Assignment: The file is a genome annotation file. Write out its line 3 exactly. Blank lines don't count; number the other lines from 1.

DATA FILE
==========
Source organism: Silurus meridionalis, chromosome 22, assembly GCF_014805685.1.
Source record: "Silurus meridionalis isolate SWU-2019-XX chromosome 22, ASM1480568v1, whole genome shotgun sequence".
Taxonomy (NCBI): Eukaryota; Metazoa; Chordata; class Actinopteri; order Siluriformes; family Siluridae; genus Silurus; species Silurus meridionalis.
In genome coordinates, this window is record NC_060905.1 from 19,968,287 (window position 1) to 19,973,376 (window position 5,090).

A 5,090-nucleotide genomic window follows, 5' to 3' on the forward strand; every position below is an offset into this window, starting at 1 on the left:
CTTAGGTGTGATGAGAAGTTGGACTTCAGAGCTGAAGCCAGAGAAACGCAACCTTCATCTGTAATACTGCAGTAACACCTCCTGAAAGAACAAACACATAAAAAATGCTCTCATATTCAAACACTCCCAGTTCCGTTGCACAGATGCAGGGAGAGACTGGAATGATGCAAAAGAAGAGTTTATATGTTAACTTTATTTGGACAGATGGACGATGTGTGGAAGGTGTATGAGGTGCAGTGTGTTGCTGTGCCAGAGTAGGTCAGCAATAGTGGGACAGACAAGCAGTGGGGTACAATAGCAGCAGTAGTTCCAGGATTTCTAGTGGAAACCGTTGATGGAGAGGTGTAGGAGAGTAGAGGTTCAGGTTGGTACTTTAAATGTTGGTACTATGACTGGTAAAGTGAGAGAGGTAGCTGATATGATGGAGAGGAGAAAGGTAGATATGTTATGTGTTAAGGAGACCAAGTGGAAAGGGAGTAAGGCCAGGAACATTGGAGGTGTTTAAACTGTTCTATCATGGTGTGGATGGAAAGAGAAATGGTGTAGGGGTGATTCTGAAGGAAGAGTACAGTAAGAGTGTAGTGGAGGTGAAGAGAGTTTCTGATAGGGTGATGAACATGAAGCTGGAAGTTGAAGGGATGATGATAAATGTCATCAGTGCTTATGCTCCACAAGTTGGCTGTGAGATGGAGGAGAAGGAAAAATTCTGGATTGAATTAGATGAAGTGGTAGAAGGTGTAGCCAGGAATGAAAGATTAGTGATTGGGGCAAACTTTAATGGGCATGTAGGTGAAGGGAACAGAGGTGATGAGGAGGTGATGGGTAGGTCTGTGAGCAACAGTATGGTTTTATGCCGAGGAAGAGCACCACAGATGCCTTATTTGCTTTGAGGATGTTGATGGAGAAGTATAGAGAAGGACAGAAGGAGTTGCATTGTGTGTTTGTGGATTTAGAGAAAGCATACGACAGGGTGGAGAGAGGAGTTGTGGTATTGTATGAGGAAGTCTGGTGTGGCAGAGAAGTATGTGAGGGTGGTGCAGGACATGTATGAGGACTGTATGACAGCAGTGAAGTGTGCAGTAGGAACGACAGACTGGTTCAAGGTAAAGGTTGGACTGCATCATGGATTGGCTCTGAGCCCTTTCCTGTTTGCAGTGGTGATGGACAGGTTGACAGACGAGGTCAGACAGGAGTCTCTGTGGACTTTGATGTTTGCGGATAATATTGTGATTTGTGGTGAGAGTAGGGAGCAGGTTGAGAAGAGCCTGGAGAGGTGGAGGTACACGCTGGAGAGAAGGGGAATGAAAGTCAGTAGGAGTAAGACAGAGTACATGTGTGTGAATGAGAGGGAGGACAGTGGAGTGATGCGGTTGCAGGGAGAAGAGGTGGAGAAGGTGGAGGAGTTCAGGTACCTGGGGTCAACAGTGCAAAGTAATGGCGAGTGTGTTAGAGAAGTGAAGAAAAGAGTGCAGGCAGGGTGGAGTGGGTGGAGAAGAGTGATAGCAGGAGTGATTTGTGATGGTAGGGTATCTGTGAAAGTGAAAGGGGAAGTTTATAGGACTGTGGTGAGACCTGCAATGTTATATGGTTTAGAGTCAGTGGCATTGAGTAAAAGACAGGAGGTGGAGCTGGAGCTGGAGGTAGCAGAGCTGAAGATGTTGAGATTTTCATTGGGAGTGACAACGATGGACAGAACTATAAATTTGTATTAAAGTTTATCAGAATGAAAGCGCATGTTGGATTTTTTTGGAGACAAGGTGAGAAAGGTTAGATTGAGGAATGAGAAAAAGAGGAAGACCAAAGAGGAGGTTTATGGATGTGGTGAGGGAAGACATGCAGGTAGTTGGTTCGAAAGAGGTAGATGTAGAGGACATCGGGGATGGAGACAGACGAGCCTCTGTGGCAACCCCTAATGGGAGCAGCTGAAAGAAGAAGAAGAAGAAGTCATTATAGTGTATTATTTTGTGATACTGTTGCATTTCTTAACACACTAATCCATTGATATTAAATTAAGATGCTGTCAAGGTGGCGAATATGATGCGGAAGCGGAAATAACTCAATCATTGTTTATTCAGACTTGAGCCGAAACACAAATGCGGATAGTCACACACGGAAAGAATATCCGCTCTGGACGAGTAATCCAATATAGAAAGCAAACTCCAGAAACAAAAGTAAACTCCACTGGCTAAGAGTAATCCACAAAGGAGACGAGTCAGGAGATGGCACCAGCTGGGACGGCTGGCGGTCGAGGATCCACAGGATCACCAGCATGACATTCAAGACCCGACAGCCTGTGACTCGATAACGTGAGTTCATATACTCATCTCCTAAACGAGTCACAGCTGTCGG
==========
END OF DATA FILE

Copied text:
Taxonomy (NCBI): Eukaryota; Metazoa; Chordata; class Actinopteri; order Siluriformes; family Siluridae; genus Silurus; species Silurus meridionalis.